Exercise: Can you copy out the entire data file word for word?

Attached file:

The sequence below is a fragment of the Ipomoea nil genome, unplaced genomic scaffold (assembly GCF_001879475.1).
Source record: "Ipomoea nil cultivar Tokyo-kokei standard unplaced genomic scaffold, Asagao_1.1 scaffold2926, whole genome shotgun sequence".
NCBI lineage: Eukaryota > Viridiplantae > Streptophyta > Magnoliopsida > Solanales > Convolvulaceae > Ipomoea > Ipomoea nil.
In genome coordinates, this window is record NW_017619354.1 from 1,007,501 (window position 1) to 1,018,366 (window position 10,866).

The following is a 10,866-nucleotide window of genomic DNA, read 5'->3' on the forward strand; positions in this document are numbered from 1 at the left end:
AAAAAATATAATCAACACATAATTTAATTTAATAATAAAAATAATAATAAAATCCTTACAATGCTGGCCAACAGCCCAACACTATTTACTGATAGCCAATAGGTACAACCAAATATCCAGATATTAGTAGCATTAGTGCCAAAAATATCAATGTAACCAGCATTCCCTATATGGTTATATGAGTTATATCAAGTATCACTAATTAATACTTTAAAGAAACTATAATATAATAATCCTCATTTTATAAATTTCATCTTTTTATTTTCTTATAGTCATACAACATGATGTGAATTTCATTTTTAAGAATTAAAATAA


The sequence below is a fragment of the Ipomoea nil genome, unplaced genomic scaffold (assembly GCF_001879475.1).
Source record: "Ipomoea nil cultivar Tokyo-kokei standard unplaced genomic scaffold, Asagao_1.1 scaffold2926, whole genome shotgun sequence".
NCBI lineage: Eukaryota > Viridiplantae > Streptophyta > Magnoliopsida > Solanales > Convolvulaceae > Ipomoea > Ipomoea nil.
In genome coordinates, this window is record NW_017619354.1 from 1,007,501 (window position 1) to 1,018,366 (window position 10,866).

The following is a 10,866-nucleotide window of genomic DNA, read 5'->3' on the forward strand; positions in this document are numbered from 1 at the left end:
AAAAAATATAATCAACACATAATTTAATTTAATAATAAAAATAATAATAAAATCCTTACAATGCTGGCCAACAGCCCAACACTATTTACTGATAGCCAATAGGTACAACCAAATATCCAGATATTAGTAGCATTAGTGCCAAAAATATCAATGTAACCAGCATTCCCTATATGGTTATATGAGTTATATCAAGTATCACTAATTAATACTTTAAAGAAACTATAATATAATAATCCTCATTTTATAAATTTCATCTTTTTATTTTCTTATAGTCATACAACATGATGTGAATTTCATTTTTAAGAATTAAAATAA